Slow Food, fast food?

24 Oct

My passion is food and for years I have been creating amazing food for my family and friends. I decided not to pursue catering as a career, taking the view that the hours would be anti-social and unless you have your own business the pay is not good and it could also take the pleasure out of cooking at home. So for over twenty years I worked as a professional librarian and enjoyed coming home and cooking after a long day at work. I have worked full-time for most of my career, although I took 3 months maternity leave and worked term-time for a couple of years. Now I have come full circle and I work part-time and, more surprisingly for me, I actually cook as part of my job. But it is not full scale catering in a hot, pressured kitchen. I work as a housekeeper and my job includes housework, companionship and cooking a proper lunch. In fact I eat lunch with my employer, as that is in the nature of the job and I don’t think it would work as well otherwise.

What amazes me is the number of cookery books and television programmes there are based around preparing meals very quickly. To be honest, I’d be lost if I only spent 15 or 30 minutes in the evening cooking dinner for the family. After all, cooking a meal is also time to listen to the radio and (some evenings) enjoy a glass of wine. If I have a left-over meal in the freezer I am often reluctant to use it, as I always prefer to make something fresh.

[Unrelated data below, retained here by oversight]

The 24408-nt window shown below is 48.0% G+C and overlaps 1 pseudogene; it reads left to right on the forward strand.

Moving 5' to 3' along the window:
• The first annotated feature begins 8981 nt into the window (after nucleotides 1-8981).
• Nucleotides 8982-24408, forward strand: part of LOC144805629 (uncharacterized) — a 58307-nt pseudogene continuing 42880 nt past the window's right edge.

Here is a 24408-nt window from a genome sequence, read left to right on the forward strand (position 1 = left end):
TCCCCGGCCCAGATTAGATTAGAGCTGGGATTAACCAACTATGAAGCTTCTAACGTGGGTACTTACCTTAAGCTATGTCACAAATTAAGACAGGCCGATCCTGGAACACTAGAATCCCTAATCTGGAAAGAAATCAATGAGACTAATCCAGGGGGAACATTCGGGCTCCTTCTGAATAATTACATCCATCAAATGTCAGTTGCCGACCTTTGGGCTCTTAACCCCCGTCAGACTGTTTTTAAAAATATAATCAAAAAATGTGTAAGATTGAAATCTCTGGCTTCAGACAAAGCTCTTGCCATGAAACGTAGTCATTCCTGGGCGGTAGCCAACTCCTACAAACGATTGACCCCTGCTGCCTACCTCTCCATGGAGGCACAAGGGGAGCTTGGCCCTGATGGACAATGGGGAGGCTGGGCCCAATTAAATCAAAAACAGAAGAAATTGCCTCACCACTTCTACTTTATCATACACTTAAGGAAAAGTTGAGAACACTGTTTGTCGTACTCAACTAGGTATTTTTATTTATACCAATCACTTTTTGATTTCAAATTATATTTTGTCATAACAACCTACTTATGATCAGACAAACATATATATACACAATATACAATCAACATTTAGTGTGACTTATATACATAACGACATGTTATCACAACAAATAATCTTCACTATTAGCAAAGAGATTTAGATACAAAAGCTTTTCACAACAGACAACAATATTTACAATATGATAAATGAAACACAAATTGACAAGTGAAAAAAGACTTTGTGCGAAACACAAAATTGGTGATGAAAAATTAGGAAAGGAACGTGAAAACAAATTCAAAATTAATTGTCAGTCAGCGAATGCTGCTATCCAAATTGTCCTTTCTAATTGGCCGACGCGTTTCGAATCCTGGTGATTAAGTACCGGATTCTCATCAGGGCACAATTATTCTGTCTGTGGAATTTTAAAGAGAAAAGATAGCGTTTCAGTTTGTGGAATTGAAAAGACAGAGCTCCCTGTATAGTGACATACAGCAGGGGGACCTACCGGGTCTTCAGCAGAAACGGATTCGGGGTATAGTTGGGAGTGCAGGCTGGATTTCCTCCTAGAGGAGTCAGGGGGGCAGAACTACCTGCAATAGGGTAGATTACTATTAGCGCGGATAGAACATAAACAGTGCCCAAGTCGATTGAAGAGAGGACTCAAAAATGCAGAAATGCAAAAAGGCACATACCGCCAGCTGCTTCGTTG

But what is fast food? For me it is definitely not a take-away. For a start, most take-aways are pretty bad to eat and bad value. I think that pizza is particularly bad value, being comprised mainly of dough with a very small amount of topping. And for me, a take-away is more inconvenient than a home-cooked meal, as we live miles from any shops and restaurants. It would be quicker to make an omelette or do a fry up. So really on both counts most take-aways fail to be either ‘fast’ or ‘food’ for me. I make an exception for Indian take-aways, for which I do have a weakness (but this does not make them any more convenient to buy).

And at home quickly cooked meals can be more difficult to plan and get ready on time. Think of steak and chips or the simple cheese on toast, or perhaps scrambled eggs for 3 people. When I make scrambled eggs I quite often have to enlist the help of my daughter for watching toast and buttering it. And then I have to assemble everyone before actually cooking the eggs; otherwise they will probably decide to have a shower or make a long ‘phone call at the crucial moment! And hey presto, one runined pan of scrambled eggs!

Now a casserole may take several hours in the oven, but the preparation time can be quite short, depending on the recipe. And then all that waiting will be rewarded with wonderful smells and a dish that will not mind if the diners decide to make a ‘phone call, have a shower or be late turning up if invited as a guest. Just add mash and you have a meal fit for a king!

But as Paul my dear husband once said to me, to him all food is fast and convenient, because he knows that if I cook it, he does not have to worry about a thing and his dinner will be on the table at the required hour.


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